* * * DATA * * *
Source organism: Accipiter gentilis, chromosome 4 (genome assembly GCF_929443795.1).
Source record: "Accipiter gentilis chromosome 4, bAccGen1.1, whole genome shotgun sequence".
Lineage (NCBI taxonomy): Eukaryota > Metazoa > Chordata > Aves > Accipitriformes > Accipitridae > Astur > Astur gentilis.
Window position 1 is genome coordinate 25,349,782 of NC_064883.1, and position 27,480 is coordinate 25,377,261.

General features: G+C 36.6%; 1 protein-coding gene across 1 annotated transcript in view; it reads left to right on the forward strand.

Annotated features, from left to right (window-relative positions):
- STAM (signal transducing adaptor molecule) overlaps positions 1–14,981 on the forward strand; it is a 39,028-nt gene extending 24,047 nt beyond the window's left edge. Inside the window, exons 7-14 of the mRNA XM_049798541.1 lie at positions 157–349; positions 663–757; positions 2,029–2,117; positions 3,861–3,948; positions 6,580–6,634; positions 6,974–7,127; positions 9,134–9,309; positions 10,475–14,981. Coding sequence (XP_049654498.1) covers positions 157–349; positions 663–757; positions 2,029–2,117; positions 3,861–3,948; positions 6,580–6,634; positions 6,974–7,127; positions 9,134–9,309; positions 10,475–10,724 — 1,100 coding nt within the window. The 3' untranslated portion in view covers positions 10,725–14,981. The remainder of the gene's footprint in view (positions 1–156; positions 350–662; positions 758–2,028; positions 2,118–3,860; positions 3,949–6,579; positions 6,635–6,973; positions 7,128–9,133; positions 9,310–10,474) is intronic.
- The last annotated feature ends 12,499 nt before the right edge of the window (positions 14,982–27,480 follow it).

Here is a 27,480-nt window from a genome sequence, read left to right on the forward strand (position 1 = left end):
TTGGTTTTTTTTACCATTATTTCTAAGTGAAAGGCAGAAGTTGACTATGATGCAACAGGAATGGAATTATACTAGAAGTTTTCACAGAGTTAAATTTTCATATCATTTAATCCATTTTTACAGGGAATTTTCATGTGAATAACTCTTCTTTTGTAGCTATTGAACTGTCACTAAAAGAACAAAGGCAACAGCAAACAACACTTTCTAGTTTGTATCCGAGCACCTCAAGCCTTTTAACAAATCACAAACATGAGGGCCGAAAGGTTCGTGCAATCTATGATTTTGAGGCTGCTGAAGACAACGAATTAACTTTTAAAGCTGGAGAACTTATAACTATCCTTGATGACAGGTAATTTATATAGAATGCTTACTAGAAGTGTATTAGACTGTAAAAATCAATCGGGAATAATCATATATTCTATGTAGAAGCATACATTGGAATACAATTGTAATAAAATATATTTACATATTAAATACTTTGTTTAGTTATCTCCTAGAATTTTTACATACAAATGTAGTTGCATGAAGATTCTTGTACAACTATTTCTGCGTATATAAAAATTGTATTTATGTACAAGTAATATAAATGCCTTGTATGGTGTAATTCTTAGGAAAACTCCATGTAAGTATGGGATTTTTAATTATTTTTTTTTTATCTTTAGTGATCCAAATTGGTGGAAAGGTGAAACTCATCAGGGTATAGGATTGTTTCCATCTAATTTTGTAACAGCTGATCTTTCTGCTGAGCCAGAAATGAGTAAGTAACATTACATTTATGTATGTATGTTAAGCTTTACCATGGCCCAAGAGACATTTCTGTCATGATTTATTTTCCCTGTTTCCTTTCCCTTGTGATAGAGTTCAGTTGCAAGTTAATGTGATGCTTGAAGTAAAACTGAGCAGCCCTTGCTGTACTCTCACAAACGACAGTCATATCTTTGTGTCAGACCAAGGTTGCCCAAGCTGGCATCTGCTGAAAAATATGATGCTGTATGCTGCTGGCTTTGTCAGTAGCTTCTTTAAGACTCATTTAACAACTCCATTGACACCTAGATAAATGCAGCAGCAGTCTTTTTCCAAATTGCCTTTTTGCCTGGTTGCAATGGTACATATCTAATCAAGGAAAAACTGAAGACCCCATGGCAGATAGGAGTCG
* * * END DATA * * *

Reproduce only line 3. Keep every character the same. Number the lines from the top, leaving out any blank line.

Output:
Lineage (NCBI taxonomy): Eukaryota > Metazoa > Chordata > Aves > Accipitriformes > Accipitridae > Astur > Astur gentilis.